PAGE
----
From left, COM students Brooke Bartholomew, Natalie Jimenez, Thuy Van and Marc Gilbert proudly pledged to reverse the trend of community college dropouts.

Each year thousands of students drop out of community colleges across the nation. More than half will never return.

At College of the Mainland recently, 85 students committed to reverse that trend. During Community College Completion Corps day, they inked their names to pledges to finish their degree or certificate.

Of all ages and backgrounds, the students united in the belief that completing their degree held the key to a brighter future.

For COM student Natalie Jimenez, of La Marque, community college completion means that she is halfway to a bachelor’s degree.

“COM helps me get all the basics out of the way. I save time in college and can spend more time in the field,” said Jimenez, 18, who is a student at COM Collegiate High School and plans to pursue a bachelor of fine arts.

For Brandon Koehler, of Santa Fe, completion is a path to a high-paying job in process technology.

“I just got out of the military,” said Koehler, who served in the U.S. Army in Iraq. “Completion means I'm going to get my associate degree and get hired on at a plant.”

COM faculty and students in Phi Theta Kappa, the national community college honor society, organized the event that is part of the national Community College Completion Corps initiative.

They join a nationwide campaign to improve the U.S. college graduation rate. Statistics on the Community College Completion Corps’ website state that that the U.S. has fallen from first to 16th among the 34 industrialized nations measuring the percentage of citizens with a college credential or degree.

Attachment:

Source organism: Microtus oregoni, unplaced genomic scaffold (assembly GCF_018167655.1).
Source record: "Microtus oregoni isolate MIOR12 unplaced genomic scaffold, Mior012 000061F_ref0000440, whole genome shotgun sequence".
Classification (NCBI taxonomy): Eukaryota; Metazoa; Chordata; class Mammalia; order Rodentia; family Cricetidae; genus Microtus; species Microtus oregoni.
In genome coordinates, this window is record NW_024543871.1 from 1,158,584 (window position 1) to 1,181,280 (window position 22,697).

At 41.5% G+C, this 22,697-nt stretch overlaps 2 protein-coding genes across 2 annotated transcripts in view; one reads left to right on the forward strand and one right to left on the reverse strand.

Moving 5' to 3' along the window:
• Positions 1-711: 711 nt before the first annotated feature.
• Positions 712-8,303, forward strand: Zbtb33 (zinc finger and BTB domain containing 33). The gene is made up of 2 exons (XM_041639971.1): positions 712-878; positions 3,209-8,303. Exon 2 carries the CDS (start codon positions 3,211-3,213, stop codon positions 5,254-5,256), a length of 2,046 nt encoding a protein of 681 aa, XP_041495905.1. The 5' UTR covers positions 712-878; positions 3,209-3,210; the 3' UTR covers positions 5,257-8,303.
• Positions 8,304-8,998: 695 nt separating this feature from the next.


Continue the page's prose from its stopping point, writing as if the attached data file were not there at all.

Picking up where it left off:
“The goal is to explain and encourage students to complete education here at COM,” said Dr. Chris Allen, one of the COM faculty members organizing the event. “Those who earn an associate degree are more likely to earn a bachelor’s degree when transferring to a university.”

Students’ actions reverberate not only in their lives but across the nation. Today more than three million livable-wage jobs go unfilled in the U.S. because students are not entering the fields or obtaining the skills, instruction and credentials required.

“Those who complete are less likely to be unemployed and more likely to have children who attend college,” said Vice President for Instruction Dr. Vicki Stanfield to students as they munched pizza after signing.

After signing the pledge, COM student Carla Della Femina was enthusiastic about the campaign.

“I thought it was awesome,” she said. “For people who are not sure if they want to (complete) it or not, it’s really inspiring.”